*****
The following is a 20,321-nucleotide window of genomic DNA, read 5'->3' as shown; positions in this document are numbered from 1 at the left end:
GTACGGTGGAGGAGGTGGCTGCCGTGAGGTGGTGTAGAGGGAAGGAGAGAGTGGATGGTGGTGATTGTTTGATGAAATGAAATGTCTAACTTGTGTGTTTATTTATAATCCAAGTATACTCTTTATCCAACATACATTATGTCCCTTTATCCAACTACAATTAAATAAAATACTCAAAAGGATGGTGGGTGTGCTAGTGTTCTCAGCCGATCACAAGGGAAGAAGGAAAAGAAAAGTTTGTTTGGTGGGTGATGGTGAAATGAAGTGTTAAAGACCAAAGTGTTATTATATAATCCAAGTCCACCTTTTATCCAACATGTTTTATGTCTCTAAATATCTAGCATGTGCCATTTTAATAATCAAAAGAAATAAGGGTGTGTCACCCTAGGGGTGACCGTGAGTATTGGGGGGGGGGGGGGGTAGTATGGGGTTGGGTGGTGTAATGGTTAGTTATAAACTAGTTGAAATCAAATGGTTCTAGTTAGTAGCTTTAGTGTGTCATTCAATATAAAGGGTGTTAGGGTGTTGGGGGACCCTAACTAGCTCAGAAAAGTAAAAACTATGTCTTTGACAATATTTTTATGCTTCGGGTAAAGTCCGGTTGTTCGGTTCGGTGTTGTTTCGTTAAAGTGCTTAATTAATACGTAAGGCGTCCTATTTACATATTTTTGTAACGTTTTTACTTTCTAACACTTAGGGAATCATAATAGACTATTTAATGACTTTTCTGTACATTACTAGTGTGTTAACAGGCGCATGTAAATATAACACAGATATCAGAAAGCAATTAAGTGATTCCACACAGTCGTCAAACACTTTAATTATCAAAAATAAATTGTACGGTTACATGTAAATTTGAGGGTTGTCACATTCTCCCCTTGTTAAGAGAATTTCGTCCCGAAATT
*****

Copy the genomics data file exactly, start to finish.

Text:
The following is a 20,321-nucleotide window of genomic DNA, read 5'->3' as shown; positions in this document are numbered from 1 at the left end:
GTACGGTGGAGGAGGTGGCTGCCGTGAGGTGGTGTAGAGGGAAGGAGAGAGTGGATGGTGGTGATTGTTTGATGAAATGAAATGTCTAACTTGTGTGTTTATTTATAATCCAAGTATACTCTTTATCCAACATACATTATGTCCCTTTATCCAACTACAATTAAATAAAATACTCAAAAGGATGGTGGGTGTGCTAGTGTTCTCAGCCGATCACAAGGGAAGAAGGAAAAGAAAAGTTTGTTTGGTGGGTGATGGTGAAATGAAGTGTTAAAGACCAAAGTGTTATTATATAATCCAAGTCCACCTTTTATCCAACATGTTTTATGTCTCTAAATATCTAGCATGTGCCATTTTAATAATCAAAAGAAATAAGGGTGTGTCACCCTAGGGGTGACCGTGAGTATTGGGGGGGGGGGGGGGTAGTATGGGGTTGGGTGGTGTAATGGTTAGTTATAAACTAGTTGAAATCAAATGGTTCTAGTTAGTAGCTTTAGTGTGTCATTCAATATAAAGGGTGTTAGGGTGTTGGGGGACCCTAACTAGCTCAGAAAAGTAAAAACTATGTCTTTGACAATATTTTTATGCTTCGGGTAAAGTCCGGTTGTTCGGTTCGGTGTTGTTTCGTTAAAGTGCTTAATTAATACGTAAGGCGTCCTATTTACATATTTTTGTAACGTTTTTACTTTCTAACACTTAGGGAATCATAATAGACTATTTAATGACTTTTCTGTACATTACTAGTGTGTTAACAGGCGCATGTAAATATAACACAGATATCAGAAAGCAATTAAGTGATTCCACACAGTCGTCAAACACTTTAATTATCAAAAATAAATTGTACGGTTACATGTAAATTTGAGGGTTGTCACATTCTCCCCTTGTTAAGAGAATTTCGTCCCGAAATT